Sex matters to a greater or lesser degree to us all. It is unusual when worries about intimacy are at the very top of someone's list immediately after a cancer diagnosis, but it is not unheard of. I remember meeting a woman in her mid 70s who had just been diagnosed with breast cancer. Her oncologist had recommended endocrine/anti-estrogen therapy, and she was very distressed by the possible implications for her sex life. She explained that, mostly due to some other medical problems, her life had shrunk, and sex was her remaining primary pleasure. As you can guess, her doctor referred her immediately to me; he was completely taken aback and had no idea how to continue the conversation.
The impact of a cancer diagnosis and treatment on sexuality varies among individuals and certainly among kinds of treatment. Anyone deals with the psychological impact of having a potentially life-threatening illness. Most cancer patients also have to deal with some physical changes, from surgery or radiation or chemotherapy, and maybe ongoing physical and emotional malaise. It is hard to feel sexy and desirable when you are bald and nauseaus, and it may continue to be hard in the weeks and months after treatment ends.
Trouble comes often both to libido and responsiveness. Bodies and reactions are changed by powerful treatments, and you may well have to relearn what is pleasurable. The best advice is to teach yourself and then teach your partner. As a beginning exercise, I often suggest that someone focus each day on a different sense: meaning taste or smell or feel.... On the feel day, for example, the suggestion is to pay close attention to textures and temperatures and sensations around touch. Wear a silk blouse that feels good against your skin; stroke something soft; notice what happens if you hold an ice cube or place your hand on something toasty warm. The idea is to train yourself to really notice, to bolster your physical connections.
This is a very good article from Living Beyond Breast Cancer about the use of vaginal hormones for women post breast cancer. Their concerns about estrogen are not relevant to everyone, but are potentially relevant to women with some GYN cancers, too. The whole article is larger than this particular topic and worth reading.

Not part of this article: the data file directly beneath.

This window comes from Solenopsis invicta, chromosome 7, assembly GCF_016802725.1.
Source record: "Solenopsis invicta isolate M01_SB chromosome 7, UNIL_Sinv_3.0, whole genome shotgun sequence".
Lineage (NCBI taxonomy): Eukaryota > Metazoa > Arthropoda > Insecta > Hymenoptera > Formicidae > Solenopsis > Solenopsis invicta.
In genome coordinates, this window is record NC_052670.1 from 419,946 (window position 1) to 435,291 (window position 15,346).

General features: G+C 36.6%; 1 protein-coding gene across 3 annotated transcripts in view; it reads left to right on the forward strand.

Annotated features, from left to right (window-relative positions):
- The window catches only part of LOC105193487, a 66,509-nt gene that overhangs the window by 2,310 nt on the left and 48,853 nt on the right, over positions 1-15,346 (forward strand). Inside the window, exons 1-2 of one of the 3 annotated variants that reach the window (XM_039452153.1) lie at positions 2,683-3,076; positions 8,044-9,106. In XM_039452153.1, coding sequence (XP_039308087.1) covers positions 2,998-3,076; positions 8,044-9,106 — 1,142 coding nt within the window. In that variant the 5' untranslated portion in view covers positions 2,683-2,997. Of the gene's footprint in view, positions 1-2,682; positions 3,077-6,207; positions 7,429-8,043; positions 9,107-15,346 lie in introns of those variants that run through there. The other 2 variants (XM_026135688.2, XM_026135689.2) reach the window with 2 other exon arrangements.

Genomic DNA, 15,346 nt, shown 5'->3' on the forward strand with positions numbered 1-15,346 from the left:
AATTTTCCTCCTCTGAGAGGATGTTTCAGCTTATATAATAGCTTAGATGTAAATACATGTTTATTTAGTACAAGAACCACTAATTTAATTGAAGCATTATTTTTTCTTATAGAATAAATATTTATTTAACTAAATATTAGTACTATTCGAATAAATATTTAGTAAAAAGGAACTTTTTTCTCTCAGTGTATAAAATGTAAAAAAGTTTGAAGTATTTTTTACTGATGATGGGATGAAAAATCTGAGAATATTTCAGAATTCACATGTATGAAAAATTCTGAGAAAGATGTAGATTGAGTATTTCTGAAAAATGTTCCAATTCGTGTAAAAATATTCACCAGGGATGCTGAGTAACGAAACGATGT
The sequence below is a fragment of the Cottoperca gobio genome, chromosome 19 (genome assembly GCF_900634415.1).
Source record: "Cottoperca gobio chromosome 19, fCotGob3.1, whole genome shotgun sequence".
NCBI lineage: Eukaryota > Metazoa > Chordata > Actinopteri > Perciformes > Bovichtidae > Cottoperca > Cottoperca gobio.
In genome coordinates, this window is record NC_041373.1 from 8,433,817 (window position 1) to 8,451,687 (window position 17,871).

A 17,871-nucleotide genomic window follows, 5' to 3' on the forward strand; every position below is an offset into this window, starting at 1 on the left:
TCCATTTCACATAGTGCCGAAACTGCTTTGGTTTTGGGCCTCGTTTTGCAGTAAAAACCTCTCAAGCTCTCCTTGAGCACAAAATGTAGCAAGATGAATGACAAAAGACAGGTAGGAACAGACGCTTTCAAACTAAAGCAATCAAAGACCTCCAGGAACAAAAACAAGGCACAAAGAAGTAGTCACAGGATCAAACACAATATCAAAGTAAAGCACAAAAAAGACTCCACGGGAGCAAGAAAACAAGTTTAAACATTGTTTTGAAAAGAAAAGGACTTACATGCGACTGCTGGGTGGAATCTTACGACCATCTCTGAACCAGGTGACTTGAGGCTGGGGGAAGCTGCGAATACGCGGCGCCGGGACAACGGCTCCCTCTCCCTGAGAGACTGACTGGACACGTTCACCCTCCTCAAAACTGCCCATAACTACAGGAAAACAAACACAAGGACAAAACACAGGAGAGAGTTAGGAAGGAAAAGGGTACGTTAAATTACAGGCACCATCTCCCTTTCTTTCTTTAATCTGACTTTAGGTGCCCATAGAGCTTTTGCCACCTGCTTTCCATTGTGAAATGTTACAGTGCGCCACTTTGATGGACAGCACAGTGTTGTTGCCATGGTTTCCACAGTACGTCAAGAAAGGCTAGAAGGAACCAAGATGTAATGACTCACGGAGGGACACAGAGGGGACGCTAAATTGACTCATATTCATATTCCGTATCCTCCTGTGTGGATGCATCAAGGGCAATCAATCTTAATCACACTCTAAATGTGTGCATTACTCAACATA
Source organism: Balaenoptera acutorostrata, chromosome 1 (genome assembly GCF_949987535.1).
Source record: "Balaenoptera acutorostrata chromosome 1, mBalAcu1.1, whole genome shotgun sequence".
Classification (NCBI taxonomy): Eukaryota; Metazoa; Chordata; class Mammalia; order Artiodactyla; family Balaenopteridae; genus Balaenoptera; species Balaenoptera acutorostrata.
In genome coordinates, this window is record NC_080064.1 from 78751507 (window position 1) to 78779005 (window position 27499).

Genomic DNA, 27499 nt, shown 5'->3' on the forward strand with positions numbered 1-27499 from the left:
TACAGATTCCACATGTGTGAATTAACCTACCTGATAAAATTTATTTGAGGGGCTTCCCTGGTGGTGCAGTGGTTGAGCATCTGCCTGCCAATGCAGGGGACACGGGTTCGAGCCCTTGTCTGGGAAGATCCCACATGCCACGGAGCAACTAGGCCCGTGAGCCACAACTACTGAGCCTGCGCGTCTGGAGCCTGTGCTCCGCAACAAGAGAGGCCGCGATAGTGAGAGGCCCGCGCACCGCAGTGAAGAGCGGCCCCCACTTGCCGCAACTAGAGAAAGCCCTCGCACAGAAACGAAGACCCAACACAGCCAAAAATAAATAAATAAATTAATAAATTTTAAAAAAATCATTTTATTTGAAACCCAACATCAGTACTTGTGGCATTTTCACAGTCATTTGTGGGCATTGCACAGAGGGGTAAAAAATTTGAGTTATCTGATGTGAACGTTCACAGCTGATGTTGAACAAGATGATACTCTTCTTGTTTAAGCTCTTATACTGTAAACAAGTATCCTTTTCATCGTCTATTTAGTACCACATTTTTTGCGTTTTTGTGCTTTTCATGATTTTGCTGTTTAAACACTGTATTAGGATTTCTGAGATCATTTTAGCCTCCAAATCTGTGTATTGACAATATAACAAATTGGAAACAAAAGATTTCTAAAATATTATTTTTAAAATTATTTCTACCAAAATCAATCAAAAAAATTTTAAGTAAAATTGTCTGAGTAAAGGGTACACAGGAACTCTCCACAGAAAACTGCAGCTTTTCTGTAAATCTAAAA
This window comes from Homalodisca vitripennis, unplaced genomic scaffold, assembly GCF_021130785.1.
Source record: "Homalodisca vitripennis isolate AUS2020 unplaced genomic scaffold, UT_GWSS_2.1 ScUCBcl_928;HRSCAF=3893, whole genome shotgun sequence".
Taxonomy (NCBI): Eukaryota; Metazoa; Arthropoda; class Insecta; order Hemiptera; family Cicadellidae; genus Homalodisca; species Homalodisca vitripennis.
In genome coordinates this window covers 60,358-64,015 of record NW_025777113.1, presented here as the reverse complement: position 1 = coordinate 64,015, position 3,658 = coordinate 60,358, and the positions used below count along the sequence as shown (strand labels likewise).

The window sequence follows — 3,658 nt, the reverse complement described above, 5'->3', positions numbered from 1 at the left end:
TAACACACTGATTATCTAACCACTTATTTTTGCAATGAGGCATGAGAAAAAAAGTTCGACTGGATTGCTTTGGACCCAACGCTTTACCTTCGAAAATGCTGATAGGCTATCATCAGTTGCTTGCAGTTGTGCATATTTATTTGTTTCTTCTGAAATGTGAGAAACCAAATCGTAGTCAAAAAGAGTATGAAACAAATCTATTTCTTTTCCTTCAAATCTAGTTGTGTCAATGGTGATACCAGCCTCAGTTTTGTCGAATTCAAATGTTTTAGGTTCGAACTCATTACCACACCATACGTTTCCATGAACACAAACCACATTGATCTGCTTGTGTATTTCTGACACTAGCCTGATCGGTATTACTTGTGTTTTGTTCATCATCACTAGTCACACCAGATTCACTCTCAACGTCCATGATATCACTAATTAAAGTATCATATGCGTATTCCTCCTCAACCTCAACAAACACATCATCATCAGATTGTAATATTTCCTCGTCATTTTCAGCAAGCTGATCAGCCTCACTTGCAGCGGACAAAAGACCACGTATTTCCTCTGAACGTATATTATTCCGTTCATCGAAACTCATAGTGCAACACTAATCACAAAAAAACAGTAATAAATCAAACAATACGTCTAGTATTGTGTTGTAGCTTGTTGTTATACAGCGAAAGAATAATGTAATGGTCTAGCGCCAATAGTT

Here is the start and a link to read more:
Sex Matters: What About Vaginal Hormones?
By Michael Krychman, M.D.
We’ve discussed vaginal and vulvar dryness and some conservative measures that can be used to help treat symptoms, including nonhormonal vaginal moisturizers that help hydrate the tissues and vaginal lubricants that can make intercourse and sex more comfortable. The question that many women diagnosed with breast cancer often ask is, “What about vaginal hormones? Are they safe? Can we use them?” In this month’s column, we will talk about locally applied vaginal hormones that are placed in the vagina or on the vulvar skin. They come in a variety of different application methods. Locally applied vaginal hormones are different than systemic and oral hormones; this column will focus on local hormones.
Since many breast cancers contain estrogen receptors (ER) and progesterone receptors (PR), caution should be used with the use of any type of hormonal product, even if it’s locally placed in the vagina. All local estrogen products have a black box warning because they may be harmful to women who’ve had breast cancer. To make issues more confusing, there is emerging and limited data that may suggest that the local hormones that are minimally absorbed may be used in small quantities. When it comes to local hormonal products, there are NO long-term safety data or any significant safety studies in the breast cancer population, and it is important to discuss your specific cancer and condition with your healthcare professional or your oncological team to see if you may be a candidate for the use of any type of local estrogen.